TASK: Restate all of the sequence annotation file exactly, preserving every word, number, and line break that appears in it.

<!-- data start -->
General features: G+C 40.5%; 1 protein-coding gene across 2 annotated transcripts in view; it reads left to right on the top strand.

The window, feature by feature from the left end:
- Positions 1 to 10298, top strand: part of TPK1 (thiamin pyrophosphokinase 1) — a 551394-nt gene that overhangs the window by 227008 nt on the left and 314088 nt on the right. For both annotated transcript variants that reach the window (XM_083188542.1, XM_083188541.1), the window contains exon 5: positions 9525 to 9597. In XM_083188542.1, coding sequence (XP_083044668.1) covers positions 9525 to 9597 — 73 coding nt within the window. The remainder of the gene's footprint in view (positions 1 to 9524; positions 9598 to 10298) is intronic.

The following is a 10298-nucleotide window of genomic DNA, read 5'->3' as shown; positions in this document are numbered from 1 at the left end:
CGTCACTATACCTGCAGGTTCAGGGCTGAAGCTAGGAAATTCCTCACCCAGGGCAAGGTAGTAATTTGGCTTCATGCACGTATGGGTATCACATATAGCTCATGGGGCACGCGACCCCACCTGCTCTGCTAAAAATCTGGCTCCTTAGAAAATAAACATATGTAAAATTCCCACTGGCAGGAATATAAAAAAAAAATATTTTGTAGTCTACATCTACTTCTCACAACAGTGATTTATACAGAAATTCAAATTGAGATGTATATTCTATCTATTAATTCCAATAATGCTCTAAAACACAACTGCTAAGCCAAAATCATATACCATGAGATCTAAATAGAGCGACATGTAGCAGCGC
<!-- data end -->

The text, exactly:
General features: G+C 40.5%; 1 protein-coding gene across 2 annotated transcripts in view; it reads left to right on the top strand.

The window, feature by feature from the left end:
- Positions 1 to 10298, top strand: part of TPK1 (thiamin pyrophosphokinase 1) — a 551394-nt gene that overhangs the window by 227008 nt on the left and 314088 nt on the right. For both annotated transcript variants that reach the window (XM_083188542.1, XM_083188541.1), the window contains exon 5: positions 9525 to 9597. In XM_083188542.1, coding sequence (XP_083044668.1) covers positions 9525 to 9597 — 73 coding nt within the window. The remainder of the gene's footprint in view (positions 1 to 9524; positions 9598 to 10298) is intronic.

The following is a 10298-nucleotide window of genomic DNA, read 5'->3' as shown; positions in this document are numbered from 1 at the left end:
CGTCACTATACCTGCAGGTTCAGGGCTGAAGCTAGGAAATTCCTCACCCAGGGCAAGGTAGTAATTTGGCTTCATGCACGTATGGGTATCACATATAGCTCATGGGGCACGCGACCCCACCTGCTCTGCTAAAAATCTGGCTCCTTAGAAAATAAACATATGTAAAATTCCCACTGGCAGGAATATAAAAAAAAAATATTTTGTAGTCTACATCTACTTCTCACAACAGTGATTTATACAGAAATTCAAATTGAGATGTATATTCTATCTATTAATTCCAATAATGCTCTAAAACACAACTGCTAAGCCAAAATCATATACCATGAGATCTAAATAGAGCGACATGTAGCAGCGC